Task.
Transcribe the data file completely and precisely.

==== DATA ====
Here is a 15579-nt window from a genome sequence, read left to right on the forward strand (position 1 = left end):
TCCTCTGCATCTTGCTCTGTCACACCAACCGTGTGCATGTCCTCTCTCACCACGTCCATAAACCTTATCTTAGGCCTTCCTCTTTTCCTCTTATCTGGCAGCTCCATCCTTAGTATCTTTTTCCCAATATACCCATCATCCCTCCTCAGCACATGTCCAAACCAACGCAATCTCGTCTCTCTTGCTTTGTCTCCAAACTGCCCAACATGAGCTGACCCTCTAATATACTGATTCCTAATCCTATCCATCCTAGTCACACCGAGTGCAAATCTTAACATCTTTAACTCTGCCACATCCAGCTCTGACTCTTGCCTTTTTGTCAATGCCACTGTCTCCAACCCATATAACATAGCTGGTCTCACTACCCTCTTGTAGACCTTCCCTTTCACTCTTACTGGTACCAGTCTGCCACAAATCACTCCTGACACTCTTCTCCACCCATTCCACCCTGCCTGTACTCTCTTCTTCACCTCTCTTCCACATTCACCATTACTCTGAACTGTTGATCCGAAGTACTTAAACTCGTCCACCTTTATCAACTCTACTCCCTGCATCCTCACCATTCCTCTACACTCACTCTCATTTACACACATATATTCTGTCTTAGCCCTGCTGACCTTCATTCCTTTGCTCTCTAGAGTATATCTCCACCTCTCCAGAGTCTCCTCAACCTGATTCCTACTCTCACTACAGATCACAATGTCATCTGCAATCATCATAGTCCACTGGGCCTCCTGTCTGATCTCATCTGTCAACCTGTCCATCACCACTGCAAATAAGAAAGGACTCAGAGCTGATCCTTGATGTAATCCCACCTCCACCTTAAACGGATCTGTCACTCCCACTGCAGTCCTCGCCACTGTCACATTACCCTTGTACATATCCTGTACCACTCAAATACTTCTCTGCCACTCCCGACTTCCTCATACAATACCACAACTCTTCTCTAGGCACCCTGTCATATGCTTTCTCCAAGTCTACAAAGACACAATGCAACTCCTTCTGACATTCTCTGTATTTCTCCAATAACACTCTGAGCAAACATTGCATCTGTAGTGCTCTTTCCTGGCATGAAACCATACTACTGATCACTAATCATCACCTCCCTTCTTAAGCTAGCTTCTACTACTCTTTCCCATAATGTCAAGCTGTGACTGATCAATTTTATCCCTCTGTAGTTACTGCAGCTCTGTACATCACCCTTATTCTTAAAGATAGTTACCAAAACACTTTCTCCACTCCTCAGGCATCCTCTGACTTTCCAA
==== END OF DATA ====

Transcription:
Here is a 15579-nt window from a genome sequence, read left to right on the forward strand (position 1 = left end):
TCCTCTGCATCTTGCTCTGTCACACCAACCGTGTGCATGTCCTCTCTCACCACGTCCATAAACCTTATCTTAGGCCTTCCTCTTTTCCTCTTATCTGGCAGCTCCATCCTTAGTATCTTTTTCCCAATATACCCATCATCCCTCCTCAGCACATGTCCAAACCAACGCAATCTCGTCTCTCTTGCTTTGTCTCCAAACTGCCCAACATGAGCTGACCCTCTAATATACTGATTCCTAATCCTATCCATCCTAGTCACACCGAGTGCAAATCTTAACATCTTTAACTCTGCCACATCCAGCTCTGACTCTTGCCTTTTTGTCAATGCCACTGTCTCCAACCCATATAACATAGCTGGTCTCACTACCCTCTTGTAGACCTTCCCTTTCACTCTTACTGGTACCAGTCTGCCACAAATCACTCCTGACACTCTTCTCCACCCATTCCACCCTGCCTGTACTCTCTTCTTCACCTCTCTTCCACATTCACCATTACTCTGAACTGTTGATCCGAAGTACTTAAACTCGTCCACCTTTATCAACTCTACTCCCTGCATCCTCACCATTCCTCTACACTCACTCTCATTTACACACATATATTCTGTCTTAGCCCTGCTGACCTTCATTCCTTTGCTCTCTAGAGTATATCTCCACCTCTCCAGAGTCTCCTCAACCTGATTCCTACTCTCACTACAGATCACAATGTCATCTGCAATCATCATAGTCCACTGGGCCTCCTGTCTGATCTCATCTGTCAACCTGTCCATCACCACTGCAAATAAGAAAGGACTCAGAGCTGATCCTTGATGTAATCCCACCTCCACCTTAAACGGATCTGTCACTCCCACTGCAGTCCTCGCCACTGTCACATTACCCTTGTACATATCCTGTACCACTCAAATACTTCTCTGCCACTCCCGACTTCCTCATACAATACCACAACTCTTCTCTAGGCACCCTGTCATATGCTTTCTCCAAGTCTACAAAGACACAATGCAACTCCTTCTGACATTCTCTGTATTTCTCCAATAACACTCTGAGCAAACATTGCATCTGTAGTGCTCTTTCCTGGCATGAAACCATACTACTGATCACTAATCATCACCTCCCTTCTTAAGCTAGCTTCTACTACTCTTTCCCATAATGTCAAGCTGTGACTGATCAATTTTATCCCTCTGTAGTTACTGCAGCTCTGTACATCACCCTTATTCTTAAAGATAGTTACCAAAACACTTTCTCCACTCCTCAGGCATCCTCTGACTTTCCAA